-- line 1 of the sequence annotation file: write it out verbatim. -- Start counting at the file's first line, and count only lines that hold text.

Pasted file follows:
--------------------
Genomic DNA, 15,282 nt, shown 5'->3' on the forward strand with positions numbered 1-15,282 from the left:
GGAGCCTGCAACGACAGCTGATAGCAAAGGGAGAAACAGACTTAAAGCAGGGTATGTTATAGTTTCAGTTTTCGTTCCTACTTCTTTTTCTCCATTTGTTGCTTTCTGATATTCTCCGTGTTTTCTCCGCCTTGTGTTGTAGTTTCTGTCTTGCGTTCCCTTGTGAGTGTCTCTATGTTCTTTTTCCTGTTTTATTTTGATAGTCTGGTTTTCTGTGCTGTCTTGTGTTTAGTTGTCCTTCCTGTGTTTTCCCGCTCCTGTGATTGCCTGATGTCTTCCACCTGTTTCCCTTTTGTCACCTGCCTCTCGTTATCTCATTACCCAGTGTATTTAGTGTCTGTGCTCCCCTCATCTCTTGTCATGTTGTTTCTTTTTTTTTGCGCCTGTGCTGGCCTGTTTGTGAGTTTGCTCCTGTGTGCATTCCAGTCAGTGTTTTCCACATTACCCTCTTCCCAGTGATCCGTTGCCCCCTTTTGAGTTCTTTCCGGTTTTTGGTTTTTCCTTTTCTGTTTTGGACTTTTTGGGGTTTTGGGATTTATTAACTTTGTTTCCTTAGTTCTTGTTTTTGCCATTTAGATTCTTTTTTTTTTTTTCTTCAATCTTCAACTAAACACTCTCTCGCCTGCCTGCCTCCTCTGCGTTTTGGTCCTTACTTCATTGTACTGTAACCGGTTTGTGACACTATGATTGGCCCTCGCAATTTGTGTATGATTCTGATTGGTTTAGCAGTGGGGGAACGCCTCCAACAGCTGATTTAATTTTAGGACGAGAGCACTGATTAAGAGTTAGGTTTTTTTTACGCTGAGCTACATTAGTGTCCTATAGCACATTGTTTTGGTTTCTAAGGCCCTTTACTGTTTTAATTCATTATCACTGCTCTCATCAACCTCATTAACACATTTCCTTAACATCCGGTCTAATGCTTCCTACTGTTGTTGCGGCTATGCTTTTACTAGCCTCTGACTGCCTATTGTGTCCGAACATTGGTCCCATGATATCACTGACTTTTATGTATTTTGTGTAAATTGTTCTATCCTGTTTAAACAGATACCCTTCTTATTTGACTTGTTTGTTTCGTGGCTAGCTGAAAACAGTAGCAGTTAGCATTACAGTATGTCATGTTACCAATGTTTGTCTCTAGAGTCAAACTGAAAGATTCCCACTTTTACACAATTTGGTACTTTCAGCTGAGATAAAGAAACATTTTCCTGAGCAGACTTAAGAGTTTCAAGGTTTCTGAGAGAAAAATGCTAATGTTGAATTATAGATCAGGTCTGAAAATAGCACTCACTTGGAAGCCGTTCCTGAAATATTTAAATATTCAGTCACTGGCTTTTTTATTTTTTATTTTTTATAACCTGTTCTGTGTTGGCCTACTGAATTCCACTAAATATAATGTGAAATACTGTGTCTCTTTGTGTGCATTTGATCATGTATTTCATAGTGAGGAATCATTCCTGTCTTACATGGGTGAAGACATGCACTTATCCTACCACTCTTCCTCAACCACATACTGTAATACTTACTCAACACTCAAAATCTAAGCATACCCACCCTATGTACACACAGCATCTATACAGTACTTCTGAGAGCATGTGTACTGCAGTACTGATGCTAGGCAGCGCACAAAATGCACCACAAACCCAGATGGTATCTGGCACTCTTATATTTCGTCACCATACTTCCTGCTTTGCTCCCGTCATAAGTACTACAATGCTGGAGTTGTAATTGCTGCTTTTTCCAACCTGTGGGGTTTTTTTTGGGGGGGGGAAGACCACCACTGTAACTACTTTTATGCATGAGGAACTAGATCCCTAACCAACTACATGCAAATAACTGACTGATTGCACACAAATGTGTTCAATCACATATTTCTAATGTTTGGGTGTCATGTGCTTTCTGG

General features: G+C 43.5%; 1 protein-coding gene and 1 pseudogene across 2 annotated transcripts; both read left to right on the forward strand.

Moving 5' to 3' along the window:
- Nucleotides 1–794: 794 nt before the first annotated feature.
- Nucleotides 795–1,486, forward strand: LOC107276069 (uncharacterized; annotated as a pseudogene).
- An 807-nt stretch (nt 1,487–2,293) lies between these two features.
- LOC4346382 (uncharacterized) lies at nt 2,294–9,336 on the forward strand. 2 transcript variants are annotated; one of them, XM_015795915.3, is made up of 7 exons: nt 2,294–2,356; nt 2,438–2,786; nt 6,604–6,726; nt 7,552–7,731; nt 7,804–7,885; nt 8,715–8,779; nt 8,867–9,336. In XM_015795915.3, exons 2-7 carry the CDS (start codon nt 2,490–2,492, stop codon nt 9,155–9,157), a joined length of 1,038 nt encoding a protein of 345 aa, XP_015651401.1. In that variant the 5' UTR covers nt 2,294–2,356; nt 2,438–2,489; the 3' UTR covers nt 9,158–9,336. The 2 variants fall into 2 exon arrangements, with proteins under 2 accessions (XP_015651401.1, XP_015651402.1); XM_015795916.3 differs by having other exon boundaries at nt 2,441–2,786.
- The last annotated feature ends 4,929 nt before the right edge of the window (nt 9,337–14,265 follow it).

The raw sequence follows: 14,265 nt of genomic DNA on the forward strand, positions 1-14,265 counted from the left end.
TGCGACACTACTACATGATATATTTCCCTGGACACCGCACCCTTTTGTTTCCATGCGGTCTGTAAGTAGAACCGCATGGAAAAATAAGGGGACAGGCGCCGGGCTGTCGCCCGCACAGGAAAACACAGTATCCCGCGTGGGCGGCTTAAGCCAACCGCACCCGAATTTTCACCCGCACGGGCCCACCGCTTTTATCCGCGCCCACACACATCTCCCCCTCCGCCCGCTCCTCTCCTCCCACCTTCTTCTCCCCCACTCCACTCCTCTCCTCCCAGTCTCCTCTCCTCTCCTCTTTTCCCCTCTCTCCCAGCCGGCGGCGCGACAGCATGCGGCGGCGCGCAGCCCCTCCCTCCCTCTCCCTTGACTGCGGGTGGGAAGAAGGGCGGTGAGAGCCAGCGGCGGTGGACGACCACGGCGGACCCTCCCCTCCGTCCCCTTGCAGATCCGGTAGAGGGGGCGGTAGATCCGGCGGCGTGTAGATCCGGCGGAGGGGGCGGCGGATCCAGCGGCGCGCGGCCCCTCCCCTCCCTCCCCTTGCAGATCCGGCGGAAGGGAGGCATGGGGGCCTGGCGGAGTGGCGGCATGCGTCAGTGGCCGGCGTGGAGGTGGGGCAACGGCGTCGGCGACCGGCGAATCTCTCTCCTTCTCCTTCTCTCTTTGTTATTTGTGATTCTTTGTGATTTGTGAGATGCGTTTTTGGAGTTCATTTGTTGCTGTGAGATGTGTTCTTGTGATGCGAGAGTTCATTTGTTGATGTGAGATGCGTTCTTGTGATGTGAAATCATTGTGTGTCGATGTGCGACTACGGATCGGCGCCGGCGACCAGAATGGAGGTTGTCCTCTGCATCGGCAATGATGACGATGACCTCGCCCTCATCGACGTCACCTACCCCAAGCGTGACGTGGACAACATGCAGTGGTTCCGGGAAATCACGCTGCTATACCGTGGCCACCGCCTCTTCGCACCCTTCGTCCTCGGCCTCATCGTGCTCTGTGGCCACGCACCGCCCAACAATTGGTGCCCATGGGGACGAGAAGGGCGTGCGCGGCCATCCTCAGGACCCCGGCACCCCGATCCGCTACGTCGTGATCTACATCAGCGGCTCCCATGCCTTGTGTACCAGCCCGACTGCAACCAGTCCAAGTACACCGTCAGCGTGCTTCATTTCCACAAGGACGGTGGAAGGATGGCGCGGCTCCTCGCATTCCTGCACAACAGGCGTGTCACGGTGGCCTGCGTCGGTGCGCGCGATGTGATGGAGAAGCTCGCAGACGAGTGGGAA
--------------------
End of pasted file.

Genomic DNA, 15,282 nt, shown 5'->3' on the forward strand with positions numbered 1-15,282 from the left: